At the end of the day, if someone were to visit the US and wanted the Southern experience, DC wouldn't even make it onto anyone's top 10 places to see.
Yep, but it's not like they're ashamed of it, but DC is not a part of the south. Sorry.
 
Old 01-16-2019, 09:51 AM
 
29,905 posts, read 27,355,630 times
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Quote:
Originally Posted by Gaylord_Focker View Post
Why are southerners so eager to include Nova and DC in the south? I don't get it.
In real life, they arent. Most consider VA overall to be a Southern state, but they wouldn't consider DC part of the South.
 
Old 01-16-2019, 09:56 AM
 
29,905 posts, read 27,355,630 times
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Quote:
Originally Posted by spencer114 View Post
Norfolk and Charleston were also huge ports of entry for immigrants.
Charleston? Not really. I mean it had more than most with its early reputation for religious tolerance (eg, French Huguenots) and one of the first Jewish communities in the South, but not much beyond that. New Orleans is the best example of a city with large amounts of immigrants early on in what is now considered the traditional South.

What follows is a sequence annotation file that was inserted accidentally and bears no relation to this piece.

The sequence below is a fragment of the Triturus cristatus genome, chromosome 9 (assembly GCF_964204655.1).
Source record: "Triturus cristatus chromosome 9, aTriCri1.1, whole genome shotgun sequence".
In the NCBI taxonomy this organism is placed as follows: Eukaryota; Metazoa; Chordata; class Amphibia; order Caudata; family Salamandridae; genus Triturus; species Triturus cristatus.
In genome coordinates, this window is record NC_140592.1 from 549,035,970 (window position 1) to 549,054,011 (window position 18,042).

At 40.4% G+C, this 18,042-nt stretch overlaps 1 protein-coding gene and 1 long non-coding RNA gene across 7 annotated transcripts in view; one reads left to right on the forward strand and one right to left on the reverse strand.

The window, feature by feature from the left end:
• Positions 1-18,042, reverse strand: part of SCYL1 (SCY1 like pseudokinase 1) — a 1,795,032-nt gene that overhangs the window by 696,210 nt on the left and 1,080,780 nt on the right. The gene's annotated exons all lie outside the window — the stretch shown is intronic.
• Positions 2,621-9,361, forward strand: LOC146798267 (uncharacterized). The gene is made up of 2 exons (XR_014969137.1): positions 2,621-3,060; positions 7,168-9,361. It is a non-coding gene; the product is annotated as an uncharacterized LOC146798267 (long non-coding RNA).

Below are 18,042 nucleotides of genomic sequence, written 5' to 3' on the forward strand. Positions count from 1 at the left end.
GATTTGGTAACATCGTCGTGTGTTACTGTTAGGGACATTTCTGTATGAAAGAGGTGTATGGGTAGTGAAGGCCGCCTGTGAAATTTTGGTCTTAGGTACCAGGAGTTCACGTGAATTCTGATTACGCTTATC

Old 01-16-2019, 10:23 AM
 
900 posts, read 765,387 times
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Charleston? Yes so much.
It saw nearly 10 times the immigration as New Orleans in the 19th century (1820-1920).

Did they all stick around? Of course not. But they did handle nearly as much traffic as Baltimore (which everyone can agreee was “Southern” at that time). The South has historically had large industry (Norfolk, Newport News, New Orleans, Atlanta, Birmingham, Richmond, Baltimore) and immigration (Norfolk,New Orleans, Baltimore, Atlanta) and international trade (Savanah, Wilmington, Norfolk, Petersburg,New Orleans, Mobile, Jacksonville, Baltimore, Galveston).

Nothing has changed in the Washington DC area over the last 50 years that also hasn’t changed in Dallas, Atlanta, Charlotte, Nashville, Houston, Austin, Raleigh...

Last edited by spencer114; 01-16-2019 at 10:34 AM..
 
Old 01-16-2019, 10:45 AM
 
794 posts, read 289,335 times
Reputation: 778
It’s not necessarily the last 50 years where DC and Baltimore changed greatly from those Southern towns, but the 50 years before that.

Also New Orleans was the second biggest immigration port prior to the Civil War. Charleston never reaches that level and certainly never reached the cosmopolitan heights New Orleans did.